Set on the V&A Waterfront, it has an enviable location.
Set on the V&A Waterfront, it has an enviable location.
The One&Only's decadent teas strain the willpower.
The One&Only's decadent teas strain the willpower.

Minesh Bhagaloo

 

Cape Town - You have to feel for the cuzzies in Cape Town.

While they may have the world-class mountain and coastal scenery that make St Tropez blush with envy, and passes I’ve no doubt James Dean wishes he’d got to try in his Speedster, they also have some pretty dodgy winters.

Call it the law of balance or Mother Nature’s sense of humour, or what we smug Gautengers call it - retribution. And grumpy that winter certainly is. While the rest of the country gets a postcard-perfect prescription from Jack Frost, with the occasional dive-for-cover cold spell, the Cape Peninsula gets that and wetness to give it an especially bitter flavour.

Which is why it’s no surprise this favoured international destination’s tourism numbers get a severe case of flu towards the middle of the year. And that, if you ask me, is where the creativity in the hospitality industry kicks in - with five-star establishments proving that cosy can be as attractive as outdoor adventure.

The One&Only, which has a soft spot with South Africans, thanks to its home-grown founder, Sol Kerzner, is one such example.

Set on the V&A Waterfront, it has an enviable location, but unlike other global luxury hotel brands that throw money and not much else at their properties, the One&Only seems to slow things down a little, offering that personal touch. Which, with my luck when travelling, does come in handy.

 

 

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Without going into too much detail on the merits of our national carrier or the cleverness of the Airports Company of SA, let’s just say my bag gathered the equivalent Voyager miles of a return trip to London on its trip from Jozi to the Mother City. Luckily - and no surprise, I guess - the concierge at the One&Only said this was a regular occurrence, and assured me my only challenge would be getting my sugar levels through afternoon tea - as they would sort the rest. And they did.

Which brings me to an interesting fact I discovered while my Glucophage tablets waged war on every cupcake (and a pastry with a gold-leaf topping) you could imagine.

Did you know afternoon tea was created by Anna Maria Russell, Duchess of Bedford and a lady-in-waiting to Queen Victoria?

Legend has it that noon meals in those days were a little on the lean side, and the duchess was lenient in allowing staff to sneak her the odd pot of tea and “breadstuff” in the late afternoon. She would spread the love by including her nearest and dearest at Belvoir Castle, starting what dietitians must consider their nemesis.

Doctors or no doctors, at the One&Only it’s an utterly decadent affair, especially with Table Mountain in full sprawl across the two-storey-high windows in the lounge area.

 

 

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It’s even more decadent with that warm cup in your hand, while that mountain holds on to its undergarments as the southeasterly throws its 20th tantrum of the day. Not to mention that I counted no fewer than 25 flavours of the queen’s finest on offer, everything from Strawberry Vanilla Rooibos to Darjeeling.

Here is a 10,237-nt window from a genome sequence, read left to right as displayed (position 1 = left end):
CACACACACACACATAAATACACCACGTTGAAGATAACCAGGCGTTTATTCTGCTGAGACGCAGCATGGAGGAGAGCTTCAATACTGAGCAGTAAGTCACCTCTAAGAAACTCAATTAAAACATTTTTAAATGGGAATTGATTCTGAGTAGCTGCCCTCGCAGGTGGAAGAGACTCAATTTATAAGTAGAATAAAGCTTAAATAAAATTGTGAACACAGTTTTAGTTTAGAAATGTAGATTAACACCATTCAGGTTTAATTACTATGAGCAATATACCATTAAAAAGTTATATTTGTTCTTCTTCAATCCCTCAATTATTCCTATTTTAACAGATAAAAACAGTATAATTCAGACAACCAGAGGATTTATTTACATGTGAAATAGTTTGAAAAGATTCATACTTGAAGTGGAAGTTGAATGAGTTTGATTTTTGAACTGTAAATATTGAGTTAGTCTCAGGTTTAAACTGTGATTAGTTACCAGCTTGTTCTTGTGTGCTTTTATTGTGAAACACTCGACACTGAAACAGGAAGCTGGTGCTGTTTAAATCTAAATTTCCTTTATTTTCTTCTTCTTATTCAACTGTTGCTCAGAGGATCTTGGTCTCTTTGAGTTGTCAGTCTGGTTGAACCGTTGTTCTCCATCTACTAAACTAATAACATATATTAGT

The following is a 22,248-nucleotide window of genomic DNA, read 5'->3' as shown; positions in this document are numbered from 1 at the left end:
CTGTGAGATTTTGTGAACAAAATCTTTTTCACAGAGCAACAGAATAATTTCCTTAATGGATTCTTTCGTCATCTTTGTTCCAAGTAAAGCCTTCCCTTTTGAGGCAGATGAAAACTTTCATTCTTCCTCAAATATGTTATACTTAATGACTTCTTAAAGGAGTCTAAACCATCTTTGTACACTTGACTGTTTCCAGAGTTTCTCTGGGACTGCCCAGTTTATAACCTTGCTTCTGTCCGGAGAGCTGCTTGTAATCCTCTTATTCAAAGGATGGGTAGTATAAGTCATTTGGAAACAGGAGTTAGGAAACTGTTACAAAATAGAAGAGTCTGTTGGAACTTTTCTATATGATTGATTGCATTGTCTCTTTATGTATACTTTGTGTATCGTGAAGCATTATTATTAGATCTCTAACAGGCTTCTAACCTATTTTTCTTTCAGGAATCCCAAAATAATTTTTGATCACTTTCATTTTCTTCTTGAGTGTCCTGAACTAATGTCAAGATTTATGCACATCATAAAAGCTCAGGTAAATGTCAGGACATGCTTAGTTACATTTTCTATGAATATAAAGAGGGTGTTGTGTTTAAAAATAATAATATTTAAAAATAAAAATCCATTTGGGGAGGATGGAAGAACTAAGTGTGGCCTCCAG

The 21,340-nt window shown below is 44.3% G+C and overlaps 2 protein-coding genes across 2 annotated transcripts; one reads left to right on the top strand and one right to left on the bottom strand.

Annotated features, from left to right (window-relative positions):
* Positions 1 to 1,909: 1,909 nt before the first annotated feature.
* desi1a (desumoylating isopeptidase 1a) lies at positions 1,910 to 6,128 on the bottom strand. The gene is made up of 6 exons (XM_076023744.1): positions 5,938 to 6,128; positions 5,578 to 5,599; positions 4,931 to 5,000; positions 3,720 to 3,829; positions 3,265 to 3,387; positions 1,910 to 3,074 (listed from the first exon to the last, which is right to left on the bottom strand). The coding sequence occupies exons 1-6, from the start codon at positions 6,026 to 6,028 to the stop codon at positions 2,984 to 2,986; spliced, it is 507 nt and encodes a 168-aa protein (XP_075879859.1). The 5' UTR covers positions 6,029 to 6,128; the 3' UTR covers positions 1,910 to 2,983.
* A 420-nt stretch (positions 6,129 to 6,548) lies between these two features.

That feeling of wintry warmth flows through the luxury lodgings. Sure, the carpets are soft and the air con keeps things toasty, but, again, the views from the rooms are picture-perfect, the balconies (when that gusty guest gives you a gap) are worth a coffee moment, and the little lounge suite to chill with a book slows life down a little.

Adding their bits of friendliness are the sleep, soak and smell menus - which let you choose everything from pillow firmness to bath salts, to even the smell of your room - while the hotbox warmer trolley that comes with your room service and keeps your food warm is another nice touch. The Table Mountain-shaped pillow choccies will also be adored by those with a passport in the room safe.

And as any pukka South African will tell you, winter is as much about the food as it is about staying warm. Fire in the belly, as some say.

Sorting these cravings are three key choices for One&Only guests.

There’s Reubens, overseen by celebrity chef Reuben Riffel and offering a South African take on its dishes.

There’s Nobu, with its distinctly Japanese menu and distinct flavours that explode in your mouth.

And there’s Isola, a club-styled poolside restaurant that offers its own take on winter fare. Isola, though nowhere near as elaborate in its menu or layout as its siblings, provided a winter culinary experience I can’t say I’ve had before.

 

 

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Order the main course fondue for two, in your choice of meat, seafood, or vegetarian, and you get platters of raw ingredients for a fun hour of creation. Grab your set of skewers, load on your preferences, dip them in the hot oil (you get a little flame-powered deep fryer on your table) and you’re sorted. It’s a great wintry thing to watch your spoils bubble in glowing oil, over long afternoon chats about nothing, with birds scuttling for cover outside.

Can the Cape work as a winter getaway? I think so. As much as we Vaalies hate to admit it, perhaps there is a softer and friendlier side to the Cape when the weather exits left.

But the secret to finding it is not in that mountain or those roads, it’s in hotels like the One&Only that have cool summer and warm winter personalities.

The One&Only is a favoured destination for international visitors to the Mother City, and it is easy to see why.

Saturday Star